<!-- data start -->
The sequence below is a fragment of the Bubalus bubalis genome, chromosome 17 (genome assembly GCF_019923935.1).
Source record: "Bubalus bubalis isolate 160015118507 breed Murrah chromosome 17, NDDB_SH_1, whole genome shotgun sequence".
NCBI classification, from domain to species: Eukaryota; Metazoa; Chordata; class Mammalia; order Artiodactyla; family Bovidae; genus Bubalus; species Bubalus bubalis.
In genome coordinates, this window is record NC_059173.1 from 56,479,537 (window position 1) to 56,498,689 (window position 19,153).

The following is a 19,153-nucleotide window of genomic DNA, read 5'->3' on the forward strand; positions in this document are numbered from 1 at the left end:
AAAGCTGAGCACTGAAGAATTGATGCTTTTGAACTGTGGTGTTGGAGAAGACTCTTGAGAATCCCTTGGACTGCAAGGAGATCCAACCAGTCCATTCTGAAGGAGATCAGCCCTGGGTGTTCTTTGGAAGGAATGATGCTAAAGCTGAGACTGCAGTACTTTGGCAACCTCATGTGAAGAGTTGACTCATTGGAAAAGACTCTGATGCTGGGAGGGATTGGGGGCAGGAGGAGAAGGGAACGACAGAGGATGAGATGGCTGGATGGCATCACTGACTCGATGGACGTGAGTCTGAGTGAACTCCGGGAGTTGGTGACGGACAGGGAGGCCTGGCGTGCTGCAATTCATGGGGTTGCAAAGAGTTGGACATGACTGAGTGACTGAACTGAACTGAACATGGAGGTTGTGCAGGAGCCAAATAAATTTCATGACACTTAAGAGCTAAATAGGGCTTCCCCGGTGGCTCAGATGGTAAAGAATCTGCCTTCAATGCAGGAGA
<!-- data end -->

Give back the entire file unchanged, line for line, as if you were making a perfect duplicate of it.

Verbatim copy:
The sequence below is a fragment of the Bubalus bubalis genome, chromosome 17 (genome assembly GCF_019923935.1).
Source record: "Bubalus bubalis isolate 160015118507 breed Murrah chromosome 17, NDDB_SH_1, whole genome shotgun sequence".
NCBI classification, from domain to species: Eukaryota; Metazoa; Chordata; class Mammalia; order Artiodactyla; family Bovidae; genus Bubalus; species Bubalus bubalis.
In genome coordinates, this window is record NC_059173.1 from 56,479,537 (window position 1) to 56,498,689 (window position 19,153).

The following is a 19,153-nucleotide window of genomic DNA, read 5'->3' on the forward strand; positions in this document are numbered from 1 at the left end:
AAAGCTGAGCACTGAAGAATTGATGCTTTTGAACTGTGGTGTTGGAGAAGACTCTTGAGAATCCCTTGGACTGCAAGGAGATCCAACCAGTCCATTCTGAAGGAGATCAGCCCTGGGTGTTCTTTGGAAGGAATGATGCTAAAGCTGAGACTGCAGTACTTTGGCAACCTCATGTGAAGAGTTGACTCATTGGAAAAGACTCTGATGCTGGGAGGGATTGGGGGCAGGAGGAGAAGGGAACGACAGAGGATGAGATGGCTGGATGGCATCACTGACTCGATGGACGTGAGTCTGAGTGAACTCCGGGAGTTGGTGACGGACAGGGAGGCCTGGCGTGCTGCAATTCATGGGGTTGCAAAGAGTTGGACATGACTGAGTGACTGAACTGAACTGAACATGGAGGTTGTGCAGGAGCCAAATAAATTTCATGACACTTAAGAGCTAAATAGGGCTTCCCCGGTGGCTCAGATGGTAAAGAATCTGCCTTCAATGCAGGAGA